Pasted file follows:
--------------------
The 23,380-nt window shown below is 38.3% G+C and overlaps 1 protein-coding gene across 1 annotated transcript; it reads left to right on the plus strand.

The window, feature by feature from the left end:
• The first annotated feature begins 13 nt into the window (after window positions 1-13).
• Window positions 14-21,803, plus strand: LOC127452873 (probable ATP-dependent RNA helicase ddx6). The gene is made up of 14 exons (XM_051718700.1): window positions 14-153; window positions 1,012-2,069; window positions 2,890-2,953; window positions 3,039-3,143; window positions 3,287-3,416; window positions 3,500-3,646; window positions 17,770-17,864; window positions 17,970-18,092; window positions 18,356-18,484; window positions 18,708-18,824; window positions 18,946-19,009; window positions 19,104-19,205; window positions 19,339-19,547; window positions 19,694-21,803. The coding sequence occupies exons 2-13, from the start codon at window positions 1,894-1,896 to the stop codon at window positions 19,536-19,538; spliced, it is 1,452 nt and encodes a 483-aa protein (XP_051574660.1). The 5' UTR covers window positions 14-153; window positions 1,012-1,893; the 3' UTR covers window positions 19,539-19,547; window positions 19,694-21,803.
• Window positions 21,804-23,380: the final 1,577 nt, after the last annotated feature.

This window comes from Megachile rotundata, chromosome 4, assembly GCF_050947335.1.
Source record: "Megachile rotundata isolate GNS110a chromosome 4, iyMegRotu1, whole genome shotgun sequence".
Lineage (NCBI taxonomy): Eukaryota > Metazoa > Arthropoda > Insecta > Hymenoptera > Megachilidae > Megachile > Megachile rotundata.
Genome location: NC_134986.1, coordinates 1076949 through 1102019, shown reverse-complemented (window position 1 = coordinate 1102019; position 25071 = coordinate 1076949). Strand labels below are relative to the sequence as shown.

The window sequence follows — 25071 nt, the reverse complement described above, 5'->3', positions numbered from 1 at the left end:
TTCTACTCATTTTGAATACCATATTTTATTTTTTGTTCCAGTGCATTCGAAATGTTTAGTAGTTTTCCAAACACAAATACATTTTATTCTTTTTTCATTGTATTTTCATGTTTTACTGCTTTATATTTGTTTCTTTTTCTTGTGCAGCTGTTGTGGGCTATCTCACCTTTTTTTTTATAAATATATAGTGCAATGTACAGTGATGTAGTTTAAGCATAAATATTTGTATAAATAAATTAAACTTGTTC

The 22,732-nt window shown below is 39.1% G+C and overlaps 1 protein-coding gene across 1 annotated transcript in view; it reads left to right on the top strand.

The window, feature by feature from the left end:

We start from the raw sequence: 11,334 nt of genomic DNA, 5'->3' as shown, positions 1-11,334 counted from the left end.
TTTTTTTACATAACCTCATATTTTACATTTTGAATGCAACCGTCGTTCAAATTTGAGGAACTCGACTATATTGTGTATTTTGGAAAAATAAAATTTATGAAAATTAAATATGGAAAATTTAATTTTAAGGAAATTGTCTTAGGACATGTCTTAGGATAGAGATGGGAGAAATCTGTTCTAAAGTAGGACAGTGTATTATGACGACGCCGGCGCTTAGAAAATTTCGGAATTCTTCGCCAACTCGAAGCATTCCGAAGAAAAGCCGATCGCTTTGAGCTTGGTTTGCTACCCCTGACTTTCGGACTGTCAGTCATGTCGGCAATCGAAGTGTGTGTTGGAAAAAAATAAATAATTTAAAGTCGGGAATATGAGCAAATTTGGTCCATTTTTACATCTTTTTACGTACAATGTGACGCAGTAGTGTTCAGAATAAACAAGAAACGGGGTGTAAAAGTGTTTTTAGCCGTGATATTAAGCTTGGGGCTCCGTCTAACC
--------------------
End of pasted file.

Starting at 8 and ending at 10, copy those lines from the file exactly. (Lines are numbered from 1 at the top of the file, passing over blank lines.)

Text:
Lineage (NCBI taxonomy): Eukaryota > Metazoa > Arthropoda > Insecta > Hymenoptera > Megachilidae > Megachile > Megachile rotundata.
Genome location: NC_134986.1, coordinates 1076949 through 1102019, shown reverse-complemented (window position 1 = coordinate 1102019; position 25071 = coordinate 1076949). Strand labels below are relative to the sequence as shown.

The window sequence follows — 25071 nt, the reverse complement described above, 5'->3', positions numbered from 1 at the left end: